10 Anime Similar to 'Kimetsu no Yaiba'
Kimetsu no Yaiba, known in English releases as Demon Slayer, is one of the most-anticipated anime of the spring 2019 season. Though it looks like standard shounen fare on the surface, its dark twists and convincing antagonists make it better than most manga. Plus, it's being animated by ufotable, which basically guarantees that it'll be well-animated.
If you've enjoyed Kimetsu no Yaiba and are looking for similar shows, here are ten recommendations.
This fast-paced shounen series tells the story of two brothers whose mother is human, but whose father is literally Satan! The premise and plot are fairly dark, but there are plenty of lighter moments scattered throughout the series. Like many shounen shows, the plot isn't always very character-driven, but the characters themselves are likable and make a great team.
Unfortunately, the Blue Exorcist anime only ran for 25 episodes plus an OVA, so there's tons of unexplored material. Luckily, the manga continues the character development that makes the series so good.
Like Kimetsu no Yaiba, Tokyo Ghoul explores the boundaries between “human” and “monster” as the main characters fight to survive in an unforgiving world. While main character Ken Kaneki is compelling, female lead Touka Kirishima is even more well-written. Even the antagonists, the ghoul-hunting police known as the CCG, manage to be relatable.
Tokyo Ghoul's anime adaptation wasn't perfect, and some fans far prefer the manga to the four-season anime adaptation. There are major plot differences and the animation is sometimes flawed. Still, the anime-versus-manga comparison is a matter of personal preference, so why not try both?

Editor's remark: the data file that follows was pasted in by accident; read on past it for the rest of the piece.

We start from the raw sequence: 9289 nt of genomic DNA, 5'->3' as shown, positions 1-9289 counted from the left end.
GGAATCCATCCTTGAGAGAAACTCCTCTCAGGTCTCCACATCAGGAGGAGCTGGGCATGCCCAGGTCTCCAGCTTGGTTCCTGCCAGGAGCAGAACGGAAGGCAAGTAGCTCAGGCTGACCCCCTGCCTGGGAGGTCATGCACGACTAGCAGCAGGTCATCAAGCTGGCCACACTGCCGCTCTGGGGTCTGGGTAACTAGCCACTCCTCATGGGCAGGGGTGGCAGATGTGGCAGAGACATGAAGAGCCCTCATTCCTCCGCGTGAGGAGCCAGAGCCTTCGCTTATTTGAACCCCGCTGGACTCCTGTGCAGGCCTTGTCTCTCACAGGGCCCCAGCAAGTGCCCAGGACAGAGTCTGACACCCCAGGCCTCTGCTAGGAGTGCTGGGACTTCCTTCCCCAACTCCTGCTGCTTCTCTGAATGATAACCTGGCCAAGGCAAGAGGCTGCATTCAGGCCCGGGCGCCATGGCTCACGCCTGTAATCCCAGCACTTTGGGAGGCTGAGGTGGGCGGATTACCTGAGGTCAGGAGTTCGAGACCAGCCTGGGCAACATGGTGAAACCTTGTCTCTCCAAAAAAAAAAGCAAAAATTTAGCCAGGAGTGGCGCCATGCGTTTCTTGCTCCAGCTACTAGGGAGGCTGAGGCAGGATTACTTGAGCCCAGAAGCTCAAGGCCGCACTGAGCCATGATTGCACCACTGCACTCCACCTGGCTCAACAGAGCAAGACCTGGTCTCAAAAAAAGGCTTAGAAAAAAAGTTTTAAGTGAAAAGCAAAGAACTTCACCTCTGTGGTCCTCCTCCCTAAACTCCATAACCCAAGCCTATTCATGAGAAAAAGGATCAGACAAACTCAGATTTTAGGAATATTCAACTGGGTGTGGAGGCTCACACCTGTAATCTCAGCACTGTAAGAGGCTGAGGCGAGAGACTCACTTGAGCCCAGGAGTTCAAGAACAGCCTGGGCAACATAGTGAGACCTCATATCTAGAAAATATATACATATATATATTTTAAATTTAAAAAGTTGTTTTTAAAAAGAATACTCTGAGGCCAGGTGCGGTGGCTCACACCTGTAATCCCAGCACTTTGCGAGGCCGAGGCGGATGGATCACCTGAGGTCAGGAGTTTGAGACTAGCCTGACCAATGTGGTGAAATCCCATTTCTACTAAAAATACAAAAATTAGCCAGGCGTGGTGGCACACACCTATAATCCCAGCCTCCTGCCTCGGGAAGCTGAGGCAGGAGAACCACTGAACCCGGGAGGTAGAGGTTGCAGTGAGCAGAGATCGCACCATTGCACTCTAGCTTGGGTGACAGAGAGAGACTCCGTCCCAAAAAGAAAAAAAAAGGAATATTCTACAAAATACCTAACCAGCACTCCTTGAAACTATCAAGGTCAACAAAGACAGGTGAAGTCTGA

Two young siblings on a journey, fighting morally complex enemies as they try to restore the younger sibling's non-human body – the similarities between FMA and Kimetsu no Yaiba are clear! Fullmetal Alchemist's various adaptations all tell an incredibly compelling story with well-written characters and rich worldbuilding. It's hard to find a single unlikeable character or scene. There's a reason why Fullmetal Alchemist: Brotherhood is consistently the highest-ranked series on MyAnimeList!
The original 2004 anime adaptation is excellent, but the plot veers away from the manga's storyline around episode 25. Fullmetal Alchemist: Brotherhood, the 2009 remake, is more faithful to the manga and is more revered by fans. The manga itself, of course, is also amazing. All three versions of the story are shorter than many shounen series, though the manga still spans 27 volumes!
The Fate franchise is full of rich worldbuilding and action, but that doesn't mean it skimps on the character development. Every installment of the main storyline and its spin-offs presents the characters with tough moral dilemmas and shifting alliances as the magical war for the Holy Grail rages on. While there are some harem tropes and predictable characters, the vast majority of the plot is focused on action and drama.
The original Fate/Stay Night is no walk in the park, but it's not as dark as its prequel anime, Fate/Zero. If you're in the mood for something dark after Kimetsu no Yaiba, Fate/Zero may be the place to start, but be warned: it's probably the darkest series on this list! You could also try the movie or TV series version of Fate/Stay Night: Unlimited Blade Works, which tells an alternate version of the original Fate/Stay Night.